Fig. 3
figure3

PCA and overlaid loading plots based on expression levels of markers. A About the proliferation/cell cycle. The arrow indicates the direction from negative to positive markers in the loading plot; cells positioned in that direction in the PCA plot had higher expression levels of positive marker genes. B About the epithelial and mesenchymal. The arrows along the x and y axes represent projected loadings in the loading analysis, where cells positioned in that direction in the PCA plot had higher marker gene expression levels. C About stem cell and differentiation

We next examined epithelial and mesenchymal markers (Additional file 1: Figure S5). A PCA plot of the markers showed that expression of mesenchymal cell-related genes decreased with time (T2 and T3, moving from the lower left to the upper left to the middle right circles), with cells forming two groups (Fig. 3B): one (upper left circle) overlapping with some T1 anti-epithelial cells with decreased mesenchymal N-cadherin (CDH2) and fibronectin (FN1) levels; the other (middle right circle) group was composed only of T3 cells with decreased mesenchymal vimentin (VIM) and increased epithelial E-cadherin (CDH1) levels. These results suggest a similarity between the processes occurring from T1 to T2 and mesenchymal-epithelial transition (MET).

Stem cell and differentiation markers showed that over time cells generally expressed more differentiation than stem cell markers (Fig. 3C, from the right to left circles; Additional file 1: Figure S5), though a remarkable variation across individual cells was also observed. Fractions of cells with the expressions of stem cell markers decreased with time. Among the markers for crypt base stem cells, SOX9 appeared to be the most influential; LGR5, OLFM4, and MSI1 were not substantially expressed. It seems that with time, cells differentiated into those expressing a marker for absorption cells (KRT20; cells in the upper left part) and those for secretion cells (MUC2; cells in the lower left part) in the digestive tract.

There was no remarkable change in the expression of drug efflux genes [33, 34] at any time point (Fig. 2C), although ABCB1 expression was slightly lower in the T3 dormant group (Additional file 1: Figure S5) and ABCE1 was downregulated at T2 and T3. There was variable expression of glycolysis-related gene PDK1 [34] across all cells, irrespective of groups (Fig. 2C; Additional file 1: Figure S5).

Single-cell exome analysis

Based on several indices from single-cell exome sequencing (Additional file 1: Figure S6), we selected 21, 23, and 23 cells out of the 23 T1, 24 T2, and 24 T3 cells for analysis. On average (expressed as the median [± inter quartile range] across selected cells), the number of mapped reads was 1.2 × 108 (± 2.2 × 107), mapping rate was 76.6% (± 4.9%), coverage with > 0 depth regions was 76.9% (± 34.2%), average depth was 43 (± 34.5), Gini coefficient was 0.85 (± 0.15), allelic drop-out (ADO) rate was 47.0 (± 36.1), and number of called SNVs was 462 (± 313.5). We compared the fractions of single cells with SNVs to the variant allele frequencies (VAFs) of the bulk-cell sequencing; in theory, the single-cell fractions should be equal to half of the VAFs. We confirmed a good concordance between these variables, although the cell fractions were slightly lower than those expected from bulk VAFs (Additional file 1: Figure S6).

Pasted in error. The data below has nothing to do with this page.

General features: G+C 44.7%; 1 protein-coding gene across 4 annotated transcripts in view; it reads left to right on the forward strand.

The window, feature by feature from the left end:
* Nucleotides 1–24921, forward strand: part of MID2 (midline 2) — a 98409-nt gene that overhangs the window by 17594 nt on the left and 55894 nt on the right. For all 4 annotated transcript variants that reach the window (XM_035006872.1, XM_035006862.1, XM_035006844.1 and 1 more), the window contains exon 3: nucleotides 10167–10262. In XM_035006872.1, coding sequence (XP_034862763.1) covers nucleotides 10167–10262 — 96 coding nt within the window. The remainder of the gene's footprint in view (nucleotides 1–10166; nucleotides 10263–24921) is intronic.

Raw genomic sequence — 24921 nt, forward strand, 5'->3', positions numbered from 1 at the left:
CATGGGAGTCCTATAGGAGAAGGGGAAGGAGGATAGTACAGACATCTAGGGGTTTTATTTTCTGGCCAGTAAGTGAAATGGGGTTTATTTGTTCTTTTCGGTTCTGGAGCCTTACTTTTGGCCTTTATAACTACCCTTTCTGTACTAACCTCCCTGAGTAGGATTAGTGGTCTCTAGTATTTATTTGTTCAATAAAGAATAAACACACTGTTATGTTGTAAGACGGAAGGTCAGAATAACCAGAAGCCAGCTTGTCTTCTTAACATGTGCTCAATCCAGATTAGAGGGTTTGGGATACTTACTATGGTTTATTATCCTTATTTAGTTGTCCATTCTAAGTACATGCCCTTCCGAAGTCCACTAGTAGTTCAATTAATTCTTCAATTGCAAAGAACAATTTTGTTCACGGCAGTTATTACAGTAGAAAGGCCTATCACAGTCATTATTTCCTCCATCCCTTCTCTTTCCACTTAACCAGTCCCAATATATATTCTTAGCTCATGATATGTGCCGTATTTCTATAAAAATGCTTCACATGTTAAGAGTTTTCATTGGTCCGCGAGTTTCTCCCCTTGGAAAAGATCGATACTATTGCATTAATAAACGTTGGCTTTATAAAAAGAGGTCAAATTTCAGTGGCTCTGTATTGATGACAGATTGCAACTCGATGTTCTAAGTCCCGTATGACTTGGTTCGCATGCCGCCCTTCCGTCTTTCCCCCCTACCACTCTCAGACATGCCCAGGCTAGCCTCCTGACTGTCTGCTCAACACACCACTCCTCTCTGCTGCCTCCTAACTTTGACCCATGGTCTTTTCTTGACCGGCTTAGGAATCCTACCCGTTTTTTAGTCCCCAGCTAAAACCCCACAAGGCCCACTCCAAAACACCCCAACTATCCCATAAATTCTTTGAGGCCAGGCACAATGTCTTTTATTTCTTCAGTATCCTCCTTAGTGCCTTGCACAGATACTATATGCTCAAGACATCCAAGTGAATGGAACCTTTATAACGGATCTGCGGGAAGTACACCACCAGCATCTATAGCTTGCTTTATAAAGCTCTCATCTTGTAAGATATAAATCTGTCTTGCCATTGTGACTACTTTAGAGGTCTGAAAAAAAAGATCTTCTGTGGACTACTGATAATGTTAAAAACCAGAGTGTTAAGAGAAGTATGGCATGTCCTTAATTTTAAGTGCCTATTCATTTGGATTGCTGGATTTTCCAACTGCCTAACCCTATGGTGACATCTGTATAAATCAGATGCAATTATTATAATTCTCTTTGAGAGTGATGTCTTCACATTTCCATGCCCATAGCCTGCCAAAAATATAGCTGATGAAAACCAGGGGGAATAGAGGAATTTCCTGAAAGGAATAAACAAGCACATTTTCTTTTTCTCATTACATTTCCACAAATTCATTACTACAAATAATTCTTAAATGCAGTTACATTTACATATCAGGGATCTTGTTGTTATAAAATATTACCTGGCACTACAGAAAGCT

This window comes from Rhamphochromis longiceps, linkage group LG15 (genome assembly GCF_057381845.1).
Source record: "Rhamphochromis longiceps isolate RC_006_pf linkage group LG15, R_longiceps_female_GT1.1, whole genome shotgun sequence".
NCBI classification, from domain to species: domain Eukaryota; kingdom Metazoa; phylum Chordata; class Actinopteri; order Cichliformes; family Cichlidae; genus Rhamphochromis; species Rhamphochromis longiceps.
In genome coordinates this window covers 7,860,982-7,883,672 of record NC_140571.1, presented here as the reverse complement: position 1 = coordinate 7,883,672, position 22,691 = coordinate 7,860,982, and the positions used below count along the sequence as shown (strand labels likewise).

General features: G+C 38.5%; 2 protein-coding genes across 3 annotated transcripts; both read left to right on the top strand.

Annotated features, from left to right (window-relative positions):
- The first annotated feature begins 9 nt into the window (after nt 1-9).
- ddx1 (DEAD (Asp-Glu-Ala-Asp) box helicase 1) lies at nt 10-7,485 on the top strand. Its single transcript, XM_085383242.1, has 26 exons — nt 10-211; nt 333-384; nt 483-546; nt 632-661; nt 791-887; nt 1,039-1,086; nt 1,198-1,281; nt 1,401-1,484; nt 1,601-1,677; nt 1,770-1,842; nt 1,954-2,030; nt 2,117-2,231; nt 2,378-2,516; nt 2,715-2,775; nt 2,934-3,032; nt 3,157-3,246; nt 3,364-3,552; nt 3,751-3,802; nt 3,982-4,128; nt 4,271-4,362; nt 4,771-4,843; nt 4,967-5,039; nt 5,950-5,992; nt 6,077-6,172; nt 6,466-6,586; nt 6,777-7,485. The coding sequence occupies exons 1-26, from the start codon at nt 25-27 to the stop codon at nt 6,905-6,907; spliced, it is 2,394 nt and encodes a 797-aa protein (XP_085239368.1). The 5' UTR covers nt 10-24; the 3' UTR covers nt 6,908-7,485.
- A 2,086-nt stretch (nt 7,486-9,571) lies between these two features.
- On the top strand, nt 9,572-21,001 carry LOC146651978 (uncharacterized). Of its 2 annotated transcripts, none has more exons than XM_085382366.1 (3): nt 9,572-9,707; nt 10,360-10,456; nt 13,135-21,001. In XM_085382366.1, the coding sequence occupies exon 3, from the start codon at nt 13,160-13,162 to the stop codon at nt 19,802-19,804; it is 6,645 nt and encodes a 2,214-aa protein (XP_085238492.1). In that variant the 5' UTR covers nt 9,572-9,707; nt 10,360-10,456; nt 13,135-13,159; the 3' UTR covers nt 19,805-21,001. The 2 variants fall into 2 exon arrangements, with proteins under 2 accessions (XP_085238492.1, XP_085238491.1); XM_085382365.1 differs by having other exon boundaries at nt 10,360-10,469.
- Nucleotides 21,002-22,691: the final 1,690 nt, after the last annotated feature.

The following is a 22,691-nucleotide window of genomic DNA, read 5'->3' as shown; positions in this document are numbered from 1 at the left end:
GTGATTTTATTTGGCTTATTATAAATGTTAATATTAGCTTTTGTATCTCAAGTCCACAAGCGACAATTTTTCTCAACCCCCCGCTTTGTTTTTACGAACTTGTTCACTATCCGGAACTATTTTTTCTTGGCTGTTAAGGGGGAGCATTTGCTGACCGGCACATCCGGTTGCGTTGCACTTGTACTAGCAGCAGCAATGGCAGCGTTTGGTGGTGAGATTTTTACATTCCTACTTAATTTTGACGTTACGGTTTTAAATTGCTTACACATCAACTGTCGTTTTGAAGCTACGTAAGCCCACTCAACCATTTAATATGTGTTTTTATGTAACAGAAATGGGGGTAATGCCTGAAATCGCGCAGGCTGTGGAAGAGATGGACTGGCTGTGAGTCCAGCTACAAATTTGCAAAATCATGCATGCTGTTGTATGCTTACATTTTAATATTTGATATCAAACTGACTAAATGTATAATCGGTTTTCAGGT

We estimated the false-positive rate of SNVs called in single-cell sequencing, based on normal intestinal tract tissue samples from two mice and four single cells obtained from one of these samples. We first counted the number of SNV sites that differed between two individual mice of the pure C57BL/6J strain. For normal intestinal tract samples obtained from the two mice, we called SNVs in bulk-cell sequencing data using each of the two samples as the foreground data and the other as the background: the numbers were 1.0 and 4.5 × 10− 7 per chromosomal position for the two sample pairs, respectively. When we called SNVs in half-split sequencing data used as the fore- and background data for the same sample, the number of SNVs per position was 0 and 0.4 × 10− 7 for the two samples, respectively. Taken together, the false-positive rate in bulk-cell sequencing was estimated as 1.0–4.9 ([1.0 + 0.0]–[4.5 + 0.4]) × 10− 7. Next, because we called SNVs in single cells only at SNV sites called in bulk-cell sequencing data, the false-positive rate in single cells was not more than that in bulk-cell sequencing. Since 10–23% of chromosomal positions were called by our loose criteria for sequencing data from four single cells obtained from normal intestinal tract tissue, the false-positive rate per chromosomal position in single-cell sequencing was estimated as 0.1–1.1 × 10− 7.

We first examined the bulk-cell sequence data. The T0.5 tissue had much fewer SNVs than the later stages (Fig. 4A), which suggests that DNA heterogeneity only weakly appeared soon (1.5 months) after culture initiation. The numbers of SNVs increased markedly from T0.5 to T1, a 5-month period (Fig. 4A). Although these numbers decreased slightly at T2 before recovering at T3, they were all mostly saturated at T1, T2, and T3. Thus, new SNVs were largely generated from T0.5 to T1, and most of these SNVs remained in the genome after T1 at the bulk-cell level (Fig. 4B).

Fig. 4
figure4